Cleveland Indians Don’t Need A Right-Handed Power Bat For 2016


The cries for a “right-handed power bat continue, but they shouldn’t

There’s a common refrain from Cleveland Indians fans: “The Tribe needs to acquire a right-handed power bat if they want to contend.” While that sounds good in theory, the logic behind it is not backed up by statistics. Before anyone heads to the comment section to immediately disregard this as blasphemy, hear out the reasoning behind it.

Baseball America studied the left-handed and right-handed splits over the course of 2009-2011 and found that Progressive Field was inhospitable to right-handed home run hitters. Their data shows that left-handed batters hit 249 home runs and batted .266/.338/.420, while right-handers batted just .251/.317/.380 and hit only 181 homers. That’s a significant difference, and it doesn’t have anything to do with sample size  – 49 percent of plate appearances were right-handed while 51 percent were left-handed over the course of three seasons.

Right-handers at Progressive Field were ranked 28th in terms of home runs during that time, and it’s not as though the Indians have really made any impactful changes to the playing field since then. Sure, they’ve made renovations throughout the concourse and seating areas, but the biggest obstacle to righties still remains–the towering 19-foot wall in front of the bleachers.

Meanwhile, left-handers must only contend with the nine foot wall in right, which even the least powerful hitter can conquer. Why not play to the ballpark’s advantage?

One common complaint is the belief that a lineup must be balanced in order to be strong. To some extent, that’s true. A 100 percent left-handed team would be easily dealt with in terms of pitching matchups. But the Tribe isn’t full of lefties – they’ve got a collection of switch hitters to balance out their everyday lineup, and a couple of right-handers on the bench. Having right-handed batters is important, but because of Progressive Field’s layout, it’s difficult for hitters to hit home runs from that side of the plate.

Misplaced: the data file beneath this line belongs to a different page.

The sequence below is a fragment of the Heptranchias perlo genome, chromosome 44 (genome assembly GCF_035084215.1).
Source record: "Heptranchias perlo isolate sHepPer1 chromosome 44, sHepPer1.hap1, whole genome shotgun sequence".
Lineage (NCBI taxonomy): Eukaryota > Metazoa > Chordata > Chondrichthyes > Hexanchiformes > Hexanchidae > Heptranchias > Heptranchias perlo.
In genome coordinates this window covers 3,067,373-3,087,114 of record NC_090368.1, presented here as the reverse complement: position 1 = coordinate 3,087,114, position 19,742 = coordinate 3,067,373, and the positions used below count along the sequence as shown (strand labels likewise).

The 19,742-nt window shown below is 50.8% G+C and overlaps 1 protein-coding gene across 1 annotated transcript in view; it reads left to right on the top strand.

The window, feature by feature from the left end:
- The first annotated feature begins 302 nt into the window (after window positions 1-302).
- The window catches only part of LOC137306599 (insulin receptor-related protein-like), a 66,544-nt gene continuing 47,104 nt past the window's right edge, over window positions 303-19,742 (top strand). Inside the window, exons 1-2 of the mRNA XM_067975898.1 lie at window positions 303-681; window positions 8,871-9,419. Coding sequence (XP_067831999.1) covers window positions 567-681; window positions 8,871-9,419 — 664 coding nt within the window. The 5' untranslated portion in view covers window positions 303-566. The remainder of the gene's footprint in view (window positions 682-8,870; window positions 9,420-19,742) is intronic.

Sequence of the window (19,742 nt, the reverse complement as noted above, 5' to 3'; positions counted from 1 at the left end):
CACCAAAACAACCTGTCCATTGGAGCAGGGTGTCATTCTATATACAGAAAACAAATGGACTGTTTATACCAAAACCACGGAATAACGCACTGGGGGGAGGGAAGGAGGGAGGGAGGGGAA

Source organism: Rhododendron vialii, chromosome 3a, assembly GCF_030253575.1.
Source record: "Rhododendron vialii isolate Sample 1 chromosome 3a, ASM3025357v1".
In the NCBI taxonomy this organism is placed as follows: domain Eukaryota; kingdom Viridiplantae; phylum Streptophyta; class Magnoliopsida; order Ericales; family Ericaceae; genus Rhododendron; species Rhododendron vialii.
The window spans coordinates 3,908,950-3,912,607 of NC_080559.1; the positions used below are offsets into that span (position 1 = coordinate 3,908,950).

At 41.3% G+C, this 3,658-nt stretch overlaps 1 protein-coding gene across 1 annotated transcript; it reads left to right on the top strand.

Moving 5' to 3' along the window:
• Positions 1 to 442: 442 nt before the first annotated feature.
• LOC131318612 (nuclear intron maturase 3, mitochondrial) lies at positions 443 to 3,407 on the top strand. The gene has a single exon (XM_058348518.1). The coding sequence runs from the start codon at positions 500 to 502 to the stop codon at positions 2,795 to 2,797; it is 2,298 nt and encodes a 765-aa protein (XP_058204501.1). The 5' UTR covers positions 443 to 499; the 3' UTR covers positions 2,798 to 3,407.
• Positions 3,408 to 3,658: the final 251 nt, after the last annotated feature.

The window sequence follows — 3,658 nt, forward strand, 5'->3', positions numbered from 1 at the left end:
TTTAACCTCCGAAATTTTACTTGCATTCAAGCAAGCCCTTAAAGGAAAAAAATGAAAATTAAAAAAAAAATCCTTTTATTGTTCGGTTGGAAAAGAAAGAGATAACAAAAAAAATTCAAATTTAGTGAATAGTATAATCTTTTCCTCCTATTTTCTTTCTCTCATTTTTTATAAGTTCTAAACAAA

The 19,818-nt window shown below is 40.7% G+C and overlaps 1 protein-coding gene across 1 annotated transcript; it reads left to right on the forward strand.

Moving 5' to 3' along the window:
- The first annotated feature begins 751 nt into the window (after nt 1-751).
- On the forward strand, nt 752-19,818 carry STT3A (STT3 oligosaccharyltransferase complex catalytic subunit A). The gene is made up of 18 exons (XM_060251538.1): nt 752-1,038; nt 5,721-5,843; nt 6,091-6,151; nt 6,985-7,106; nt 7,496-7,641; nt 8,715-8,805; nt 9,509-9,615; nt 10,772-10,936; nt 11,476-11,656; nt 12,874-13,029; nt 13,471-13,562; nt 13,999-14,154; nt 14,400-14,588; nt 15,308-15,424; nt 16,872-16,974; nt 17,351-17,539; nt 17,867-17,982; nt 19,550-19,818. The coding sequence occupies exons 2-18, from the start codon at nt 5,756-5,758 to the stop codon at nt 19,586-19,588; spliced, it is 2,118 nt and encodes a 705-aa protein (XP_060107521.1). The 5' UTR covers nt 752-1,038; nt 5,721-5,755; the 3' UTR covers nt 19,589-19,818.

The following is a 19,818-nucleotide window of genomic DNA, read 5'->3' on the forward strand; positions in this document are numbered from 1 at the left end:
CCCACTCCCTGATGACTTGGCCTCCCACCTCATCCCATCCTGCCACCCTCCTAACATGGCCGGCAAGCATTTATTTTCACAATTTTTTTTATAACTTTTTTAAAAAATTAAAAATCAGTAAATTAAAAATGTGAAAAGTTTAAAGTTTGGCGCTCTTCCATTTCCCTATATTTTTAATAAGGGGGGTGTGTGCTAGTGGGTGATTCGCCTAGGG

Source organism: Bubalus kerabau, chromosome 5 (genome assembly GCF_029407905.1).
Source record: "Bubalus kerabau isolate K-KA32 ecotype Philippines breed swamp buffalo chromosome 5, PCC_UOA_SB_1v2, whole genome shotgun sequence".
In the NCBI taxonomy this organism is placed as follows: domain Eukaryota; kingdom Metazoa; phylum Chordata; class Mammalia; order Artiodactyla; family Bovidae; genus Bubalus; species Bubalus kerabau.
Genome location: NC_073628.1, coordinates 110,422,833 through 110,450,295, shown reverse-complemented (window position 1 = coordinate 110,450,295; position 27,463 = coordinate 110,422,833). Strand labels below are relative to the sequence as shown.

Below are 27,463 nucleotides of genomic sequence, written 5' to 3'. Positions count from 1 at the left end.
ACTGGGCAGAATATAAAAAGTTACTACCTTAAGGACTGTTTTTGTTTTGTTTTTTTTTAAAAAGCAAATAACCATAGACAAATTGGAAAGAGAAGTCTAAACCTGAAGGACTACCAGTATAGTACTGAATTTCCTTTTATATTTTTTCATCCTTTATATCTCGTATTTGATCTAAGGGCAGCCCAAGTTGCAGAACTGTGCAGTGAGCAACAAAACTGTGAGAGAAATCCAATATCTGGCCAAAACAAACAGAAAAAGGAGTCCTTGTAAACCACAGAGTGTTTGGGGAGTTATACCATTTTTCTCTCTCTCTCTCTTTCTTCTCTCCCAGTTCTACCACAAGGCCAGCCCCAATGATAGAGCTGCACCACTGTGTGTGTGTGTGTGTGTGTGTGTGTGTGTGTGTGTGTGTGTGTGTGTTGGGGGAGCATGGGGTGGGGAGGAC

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A good example of an unbalanced lineup that works is the Blue Jays. Their lineup this season was undoubtedly right-handed. In fact, they didn’t have a single left-handed power hitter on their roster, although they did have lefties and switch-hitters to break up the order. But all of their power was concentrated on the right side of the plate, where it would be most valuable to the team.

The Jays led the league in nearly every offensive category last season, because they played to their home ballpark’s strengths. The same Baseball America analysis that showed how superior left-handers were in Cleveland also stated that right-handed batters in Toronto had the highest isolated slugging percentage in the league. So the Jays stocked up on right-handed power, and “balanced” the lineup with the left-handed equivalent of Ryan Raburn – someone who can hit for power, but doesn’t depend on power for their success.

Cleveland should follow their lead. If they add power, it should be from the left-handed side, where it can most help the team.

Another critique of the lack of a right-handed power bat is the fact that only 81 games are played at home. However, of the remaining 81 games, some of them will be played in neutral or lefty-friendly ballparks. That means that for the majority of the season, the team would be paying a premium for someone who is playing at a disadvantage.

And the best right-handed power hitters don’t come cheap. A player like Raburn can be picked up for a couple of million dollars, but even someone like Chris Johnson comes at a premium. Don’t even take into consideration the “Dolans are cheap” argument that gets tossed around every winter. Think about it from a cost-per-run standpoint. Why should the Tribe pay a right-handed power hitter to play at a disadvantage in over half of their games, when statistics show they are less likely to hit home runs than their left-handed counterparts?

This isn’t the 90s. Manny Ramirez and company aren’t coming back. It’s time to stop using steroid-era players as the benchmark for the Tribe’s lineup. In today’s game, playing smart is a much better strategy than paying for value that the team won’t be able to capitalize on. And that’s exactly what watching a right-handed power hitter struggle to hit home runs out of Progressive Field would be – a waste of talent and a waste of money, which would leave fans feeling just as frustrated as always.

Leave the right-handers to the Blue Jays, and sign a left-handed power bat instead.

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